Steering geometry is the geometric arrangement of the parts of a steering system, and the value of the lengths and angles within. Steering geometry problems generally tend to occur with wearing and ageing of components. Nevertheless, these problems can also be caused by driving over kerbs, impacting potholes and definitely after the vehicle is involved in a major impact. Also known as wheel alignment, steering geometry is the procedure that is required to check and adjust (if necessary) settings, when they have deviated away from the manufacturers’ specifications. It is also important to remember that if there is cause for re-alignment after a steering geometry inspection, not all geometry values are adjustable. Whenever noticeable deviations from pre-defined settings are observed, the only remedial procedure available could be component replacement. The experts at our body repair centre have explained the essentials about steering geometry, to help you during vehicle repair…
Types of Steering Geometry Adjustments
The direction the front wheel is leaning relative to the wheel’s vertical centreline is known as the camber angle. Depending on the lean, the camber angle is either positive or negative. When observed from the front of the vehicle if the top of the wheel is leaning towards the engine, it is considered as negative camber. On the other hand, if the top of the wheel is leaning outwards, it is acknowledged as positive camber. Our body repair centre recommends that if during a steering geometry examination, the measurements are outside specified tolerances and the camber angle needs amending, look for evidence of elongated holes on the suspension strut tower, or eccentric washers or bolts securing the upper and lower control arms as a means of adjustment. Without these, scrutiny of the suspension and steering components is essential to check for any potential damage.
This refers to the positioning of the steering axis centreline from the wheel vertical centreline, when viewed from the side of the vehicle. It is said to be positive castor if the steering axis centreline contacts the road surface ahead of the wheel’s vertical centreline. In contrast, if the steering axis centreline contacts the road surface behind the wheel’s vertical centreline, it implies a negative castor. The majority of modern vehicles are designed with positive castor. In conjunction with the other geometry angles, this choice reduces steering effort and allows the front wheels to self-straighten after a bend has been negotiated.
King Pin Inclination
Also referred to as axle inclination, KPI is achieved differently depending on the suspension arrangement. Typically, KPI is attained by leaning the strut. The angle of the lower and upper swivel joint pivots is offset while with the control arm type suspension.
KPI being non-adjustable can frequently be left overlooked or unchecked during vehicle repair in collision situations. Incorrect KRP caused by damaged or worn suspension components usually results in accelerated tyre wear, along with poor directional stability and increased steering effort (particularly when the vehicle is implementing a parking manoeuvre).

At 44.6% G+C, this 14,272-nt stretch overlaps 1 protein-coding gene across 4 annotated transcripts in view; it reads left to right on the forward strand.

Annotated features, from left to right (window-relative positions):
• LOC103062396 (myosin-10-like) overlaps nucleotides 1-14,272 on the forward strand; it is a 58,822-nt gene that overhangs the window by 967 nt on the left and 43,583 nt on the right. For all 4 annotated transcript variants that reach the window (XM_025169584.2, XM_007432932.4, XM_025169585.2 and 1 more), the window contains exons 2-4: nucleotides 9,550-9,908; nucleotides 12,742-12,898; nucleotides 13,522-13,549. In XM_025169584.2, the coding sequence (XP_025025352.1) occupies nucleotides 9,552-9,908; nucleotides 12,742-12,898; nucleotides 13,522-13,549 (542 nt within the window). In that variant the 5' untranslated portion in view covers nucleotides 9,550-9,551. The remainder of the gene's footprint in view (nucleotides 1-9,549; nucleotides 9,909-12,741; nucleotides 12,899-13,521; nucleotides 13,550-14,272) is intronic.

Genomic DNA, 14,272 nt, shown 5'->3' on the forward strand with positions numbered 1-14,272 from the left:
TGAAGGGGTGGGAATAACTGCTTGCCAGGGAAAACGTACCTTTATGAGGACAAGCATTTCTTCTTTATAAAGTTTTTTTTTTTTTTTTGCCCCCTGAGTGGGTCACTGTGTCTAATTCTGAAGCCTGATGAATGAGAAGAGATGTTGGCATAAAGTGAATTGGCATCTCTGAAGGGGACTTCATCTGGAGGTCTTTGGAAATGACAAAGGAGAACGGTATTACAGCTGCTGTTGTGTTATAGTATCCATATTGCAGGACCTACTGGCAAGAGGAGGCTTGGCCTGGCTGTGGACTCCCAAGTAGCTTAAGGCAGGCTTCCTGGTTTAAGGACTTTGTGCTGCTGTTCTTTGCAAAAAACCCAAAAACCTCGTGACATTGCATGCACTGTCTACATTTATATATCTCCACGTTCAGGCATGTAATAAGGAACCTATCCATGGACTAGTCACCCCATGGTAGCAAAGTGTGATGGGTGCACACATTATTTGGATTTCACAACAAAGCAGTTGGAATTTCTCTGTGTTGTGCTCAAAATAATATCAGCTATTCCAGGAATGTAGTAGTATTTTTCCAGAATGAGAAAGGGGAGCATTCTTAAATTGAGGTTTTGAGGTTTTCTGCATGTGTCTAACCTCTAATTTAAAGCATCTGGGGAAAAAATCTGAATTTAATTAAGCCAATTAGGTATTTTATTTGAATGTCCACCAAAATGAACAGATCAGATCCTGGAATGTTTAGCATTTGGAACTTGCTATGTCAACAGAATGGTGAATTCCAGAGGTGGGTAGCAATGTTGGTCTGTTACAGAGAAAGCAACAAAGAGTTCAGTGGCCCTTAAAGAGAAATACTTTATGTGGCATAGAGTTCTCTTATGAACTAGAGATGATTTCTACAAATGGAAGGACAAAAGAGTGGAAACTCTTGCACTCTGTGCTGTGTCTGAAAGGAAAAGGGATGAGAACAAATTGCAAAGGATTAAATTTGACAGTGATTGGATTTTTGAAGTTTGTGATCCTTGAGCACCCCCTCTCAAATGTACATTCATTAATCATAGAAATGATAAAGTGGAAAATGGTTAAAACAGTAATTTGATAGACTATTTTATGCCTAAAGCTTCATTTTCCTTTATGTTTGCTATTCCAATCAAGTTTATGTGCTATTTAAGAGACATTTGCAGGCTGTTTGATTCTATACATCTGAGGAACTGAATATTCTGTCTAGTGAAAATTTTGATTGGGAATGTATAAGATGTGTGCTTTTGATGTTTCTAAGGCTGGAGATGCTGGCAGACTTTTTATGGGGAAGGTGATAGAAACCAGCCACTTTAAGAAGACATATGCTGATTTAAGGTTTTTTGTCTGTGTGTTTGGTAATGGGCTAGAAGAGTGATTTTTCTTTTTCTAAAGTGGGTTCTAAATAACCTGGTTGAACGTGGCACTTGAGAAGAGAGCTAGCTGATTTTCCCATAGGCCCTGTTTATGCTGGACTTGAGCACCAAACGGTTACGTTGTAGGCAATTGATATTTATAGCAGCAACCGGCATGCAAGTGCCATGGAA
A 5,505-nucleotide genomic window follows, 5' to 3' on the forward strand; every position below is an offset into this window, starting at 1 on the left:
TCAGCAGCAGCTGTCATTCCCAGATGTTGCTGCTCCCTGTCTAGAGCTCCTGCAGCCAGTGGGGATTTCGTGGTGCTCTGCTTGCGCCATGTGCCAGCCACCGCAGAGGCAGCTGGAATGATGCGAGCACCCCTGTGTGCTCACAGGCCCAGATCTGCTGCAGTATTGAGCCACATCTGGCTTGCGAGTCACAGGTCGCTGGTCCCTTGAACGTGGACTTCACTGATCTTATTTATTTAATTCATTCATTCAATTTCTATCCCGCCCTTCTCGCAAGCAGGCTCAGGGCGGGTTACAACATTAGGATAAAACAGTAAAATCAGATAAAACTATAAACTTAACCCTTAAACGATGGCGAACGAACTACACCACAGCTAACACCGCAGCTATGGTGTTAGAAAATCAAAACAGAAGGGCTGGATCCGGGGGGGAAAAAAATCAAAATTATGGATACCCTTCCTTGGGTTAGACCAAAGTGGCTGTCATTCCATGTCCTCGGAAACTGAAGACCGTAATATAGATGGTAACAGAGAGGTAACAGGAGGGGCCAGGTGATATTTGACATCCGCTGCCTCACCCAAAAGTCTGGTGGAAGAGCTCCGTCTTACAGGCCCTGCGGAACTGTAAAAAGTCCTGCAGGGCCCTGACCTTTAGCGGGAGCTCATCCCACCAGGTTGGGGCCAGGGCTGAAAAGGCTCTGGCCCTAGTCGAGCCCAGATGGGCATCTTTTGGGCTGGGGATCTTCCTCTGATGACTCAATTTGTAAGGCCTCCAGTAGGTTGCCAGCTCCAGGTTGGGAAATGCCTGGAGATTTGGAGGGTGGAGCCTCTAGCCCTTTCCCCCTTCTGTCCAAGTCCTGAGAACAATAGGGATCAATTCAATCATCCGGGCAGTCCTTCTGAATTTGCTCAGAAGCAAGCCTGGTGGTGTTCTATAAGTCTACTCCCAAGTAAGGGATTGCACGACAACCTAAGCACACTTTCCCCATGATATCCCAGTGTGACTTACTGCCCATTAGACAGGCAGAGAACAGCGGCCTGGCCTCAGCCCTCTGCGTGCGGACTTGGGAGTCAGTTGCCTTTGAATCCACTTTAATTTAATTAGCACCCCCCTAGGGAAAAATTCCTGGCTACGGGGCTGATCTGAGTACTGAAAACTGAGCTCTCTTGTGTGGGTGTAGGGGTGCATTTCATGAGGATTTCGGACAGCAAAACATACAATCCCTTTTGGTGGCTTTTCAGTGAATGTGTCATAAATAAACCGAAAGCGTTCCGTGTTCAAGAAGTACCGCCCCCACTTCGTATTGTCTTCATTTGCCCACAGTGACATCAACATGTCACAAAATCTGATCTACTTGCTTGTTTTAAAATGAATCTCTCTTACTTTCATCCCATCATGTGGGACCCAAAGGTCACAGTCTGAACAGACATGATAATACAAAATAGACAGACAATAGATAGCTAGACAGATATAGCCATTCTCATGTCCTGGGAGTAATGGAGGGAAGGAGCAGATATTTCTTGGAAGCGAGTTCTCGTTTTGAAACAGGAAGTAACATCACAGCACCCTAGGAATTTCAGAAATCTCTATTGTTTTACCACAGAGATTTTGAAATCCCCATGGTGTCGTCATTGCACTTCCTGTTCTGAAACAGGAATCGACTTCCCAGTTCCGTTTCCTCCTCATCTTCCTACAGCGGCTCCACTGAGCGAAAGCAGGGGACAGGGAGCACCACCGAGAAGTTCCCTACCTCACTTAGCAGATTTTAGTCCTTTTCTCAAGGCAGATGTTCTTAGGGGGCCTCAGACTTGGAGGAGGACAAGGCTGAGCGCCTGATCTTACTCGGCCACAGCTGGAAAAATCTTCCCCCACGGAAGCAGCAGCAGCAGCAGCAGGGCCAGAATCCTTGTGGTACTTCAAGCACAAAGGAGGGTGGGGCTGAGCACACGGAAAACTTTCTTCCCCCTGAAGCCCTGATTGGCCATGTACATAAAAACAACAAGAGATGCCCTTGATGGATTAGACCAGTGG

Toe-in and Toe-out
Commonly referred to as tracking, this is the most frequent steering geometry adjustment undertaken. When observed from the front, it is the degree to which the leading edge of the front wheels steer out or in from the vehicle centreline. Wheels that are pointing in towards the vehicle centreline is called toe-in, whereas wheels pointing away are identified as toe-out. Our body repair centre believes that ensuring the vehicle’s toe-in or toe-out measurement is correct offers many advantages. These include better road handling characteristics, improved straight-line stability and more effective steering response. If necessary, this adjustment will also allow minor tweaks to correct suspension bush disparities, caused in production or by accepted wear levels. Our vehicle repair experts encourage you to remember that if adjustment is needed, adjust the track rods equally. However, there is one notable exception to the rule which requires the repositioning of a misaligned steering wheel. This is done by minutely adjusting one track rod more than the other.
In order to prolong the life of tyres and ensure vehicle stability, our body repair centre believes that it is vital to guarantee precise steering geometry alignment. Regular steering geometry checks are advisable, and not only when changing worn tyres, steering or suspension components. Our vehicle repair experts confirm that checks should also be carried out if subframe removal is required to facilitate gearbox or clutch repair work.
Finally, it must be made evident that rear wheel geometry can influence steering stability as well. It is indeed possible to have the front steering geometry angles correctly aligned as well as having a vehicle that pulls to one side or displays abnormal tyre patterns. In these circumstances, it is imperative rear wheel geometry that is also considered when confronted with a vehicle experiencing unusual tyre wear or stability issues.
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